An unidentified investigator works the scene where a Pinch A Penny pickup truck struck George Gage while walking on the sidewalk along Bayshore Boulevard on January 9, 2020. Gage was thrown into Hillsborough Bay due to the impact and died at the scene.
An unidentified investigator works the scene where a Pinch A Penny pickup truck struck George Gage while walking on the sidewalk along Bayshore Boulevard on January 9, 2020. Gage was thrown into Hillsborough Bay due to the impact and died at the scene.
[ OCTAVIO JONES | Times ]

The accident could have been avoided if Ehas’s employers had heeded warnings that he was using drugs and alcohol on the job, according to the lawsuit.

The lawsuit said a customer complained about Ehas’ behavior on Christmas Eve in 2019, calling franchise owners John and Pauline Burek and filing a grievance via the Pinch A Penny website. Ehas was dispatched to the client’s home on a service call and parked the Pinch A Penny pickup truck in the median in front of the man’s house. Later that afternoon, the man’s wife noticed the truck in the same location and Ehas collapsed in the driver’s seat while the engine was running.

The man walked over to the truck and banged on the hood to wake up Ehas. It was obvious that Ehas was under the influence, according to the lawsuit.

This client testified in the civil trial. So did another customer who also complained to the company after finding Ehas asleep in her truck while at her house for a service call eight days earlier, Lazzara said.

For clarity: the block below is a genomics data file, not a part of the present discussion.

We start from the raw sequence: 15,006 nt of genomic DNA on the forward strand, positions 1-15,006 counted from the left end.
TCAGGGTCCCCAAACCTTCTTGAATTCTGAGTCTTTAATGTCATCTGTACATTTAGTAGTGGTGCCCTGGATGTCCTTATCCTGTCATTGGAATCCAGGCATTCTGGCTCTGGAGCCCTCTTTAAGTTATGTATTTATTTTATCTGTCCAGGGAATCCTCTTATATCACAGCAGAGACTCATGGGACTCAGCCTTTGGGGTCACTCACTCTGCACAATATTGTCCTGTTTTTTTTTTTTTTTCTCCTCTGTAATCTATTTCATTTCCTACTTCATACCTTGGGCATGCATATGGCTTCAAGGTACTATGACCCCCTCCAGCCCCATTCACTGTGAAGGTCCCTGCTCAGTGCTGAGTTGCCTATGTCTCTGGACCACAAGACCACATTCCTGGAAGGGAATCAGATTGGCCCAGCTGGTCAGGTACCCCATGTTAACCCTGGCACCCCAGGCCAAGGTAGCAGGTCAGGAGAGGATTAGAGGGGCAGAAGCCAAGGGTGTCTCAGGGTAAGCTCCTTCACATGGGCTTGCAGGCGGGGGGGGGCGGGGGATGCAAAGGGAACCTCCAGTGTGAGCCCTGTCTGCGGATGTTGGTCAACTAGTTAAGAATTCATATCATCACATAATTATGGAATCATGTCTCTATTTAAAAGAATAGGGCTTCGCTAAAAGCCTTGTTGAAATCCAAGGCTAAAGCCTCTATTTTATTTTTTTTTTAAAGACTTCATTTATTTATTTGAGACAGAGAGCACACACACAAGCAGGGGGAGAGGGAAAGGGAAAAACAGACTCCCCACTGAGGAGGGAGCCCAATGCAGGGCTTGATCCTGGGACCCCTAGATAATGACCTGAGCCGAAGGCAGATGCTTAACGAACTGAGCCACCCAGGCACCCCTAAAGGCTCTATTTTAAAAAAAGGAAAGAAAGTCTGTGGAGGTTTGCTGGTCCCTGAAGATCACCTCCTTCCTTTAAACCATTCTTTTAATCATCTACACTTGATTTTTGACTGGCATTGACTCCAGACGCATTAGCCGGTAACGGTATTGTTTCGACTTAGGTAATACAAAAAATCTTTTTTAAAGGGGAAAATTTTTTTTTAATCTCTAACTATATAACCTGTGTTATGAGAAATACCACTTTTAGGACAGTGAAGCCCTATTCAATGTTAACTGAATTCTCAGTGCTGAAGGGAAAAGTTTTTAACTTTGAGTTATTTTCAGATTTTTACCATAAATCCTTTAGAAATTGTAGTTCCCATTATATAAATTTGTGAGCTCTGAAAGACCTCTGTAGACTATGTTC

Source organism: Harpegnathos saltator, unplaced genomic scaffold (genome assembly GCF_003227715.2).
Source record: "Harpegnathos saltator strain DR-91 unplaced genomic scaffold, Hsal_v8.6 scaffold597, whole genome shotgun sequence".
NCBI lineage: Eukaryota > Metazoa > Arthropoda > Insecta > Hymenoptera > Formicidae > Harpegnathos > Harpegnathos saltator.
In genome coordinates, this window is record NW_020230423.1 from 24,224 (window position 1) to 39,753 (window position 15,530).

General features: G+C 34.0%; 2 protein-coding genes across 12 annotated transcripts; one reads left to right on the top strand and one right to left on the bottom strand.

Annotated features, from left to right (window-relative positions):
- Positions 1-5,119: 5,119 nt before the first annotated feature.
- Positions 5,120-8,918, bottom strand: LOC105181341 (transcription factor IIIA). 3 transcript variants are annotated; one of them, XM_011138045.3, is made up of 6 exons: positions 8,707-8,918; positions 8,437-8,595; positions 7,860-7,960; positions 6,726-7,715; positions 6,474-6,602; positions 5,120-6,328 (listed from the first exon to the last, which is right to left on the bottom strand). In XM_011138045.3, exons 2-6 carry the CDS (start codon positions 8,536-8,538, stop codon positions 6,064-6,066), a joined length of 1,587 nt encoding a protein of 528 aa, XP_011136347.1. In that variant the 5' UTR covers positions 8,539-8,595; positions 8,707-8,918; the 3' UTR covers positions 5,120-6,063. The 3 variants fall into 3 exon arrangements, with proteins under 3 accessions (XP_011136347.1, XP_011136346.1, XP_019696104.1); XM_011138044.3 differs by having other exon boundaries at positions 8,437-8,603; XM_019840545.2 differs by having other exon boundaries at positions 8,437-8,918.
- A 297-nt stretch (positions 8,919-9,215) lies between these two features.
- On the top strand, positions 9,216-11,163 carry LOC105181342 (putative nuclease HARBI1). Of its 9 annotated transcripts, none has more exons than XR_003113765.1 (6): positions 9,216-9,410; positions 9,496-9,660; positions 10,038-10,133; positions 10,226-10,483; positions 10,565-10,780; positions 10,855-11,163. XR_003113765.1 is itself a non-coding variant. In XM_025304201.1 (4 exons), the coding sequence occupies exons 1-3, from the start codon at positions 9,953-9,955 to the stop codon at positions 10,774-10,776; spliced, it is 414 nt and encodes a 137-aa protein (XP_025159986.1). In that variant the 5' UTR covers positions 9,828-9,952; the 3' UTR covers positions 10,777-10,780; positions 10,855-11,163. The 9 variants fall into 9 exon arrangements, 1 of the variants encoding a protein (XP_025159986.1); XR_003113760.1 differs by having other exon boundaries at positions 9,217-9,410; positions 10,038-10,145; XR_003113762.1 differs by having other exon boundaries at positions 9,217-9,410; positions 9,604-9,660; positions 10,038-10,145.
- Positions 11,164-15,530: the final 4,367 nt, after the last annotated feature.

Benjamin Ehas is driven into a Tampa courtroom on January 15, 2020, six days after he lost control of a Pinch A Penny service truck on Bayshore Boulevard and struck George Gage as he walked on the sidewalk.
Benjamin Ehas is driven into a Tampa courtroom on January 15, 2020, six days after he lost control of a Pinch A Penny service truck on Bayshore Boulevard and struck George Gage as he walked on the sidewalk. [ Spectrum Bay News 9 ]

“She was worried he was under the influence and she didn’t want him back on the property,” Lazzara said.

Lazzara said due to concerns about Ehas’ work performance, his bosses placed a GPS device on his service truck days before the accident. GPS data showed that on the morning of Jan. 7, two days before the accident, Ehas stopped at a liquor store after starting his shift, Lazzara said. But testimonies revealed that no one at South Tampa Pool Supplies & Services checked the GPS data between when it was placed on the truck and the crash, Lazarra said.

Tampa police obtained GPS data after the crash and it showed Ehas stopped at two liquor stores that same morning, one of them at the ABC location on Gandy, said Lazzara.

He said the company never required Ehas to submit to drug and alcohol testing.

“Our position was that they had ample opportunity to prevent this and they did not,” he said.

For Susan Gage, “there is no joy” in the verdict, Lazzara said.

“It was something that she felt she had to do, that George would want her to do,” he said. “The main thing she said to me from the start was, ‘I just don’t want this to happen to anyone else. “”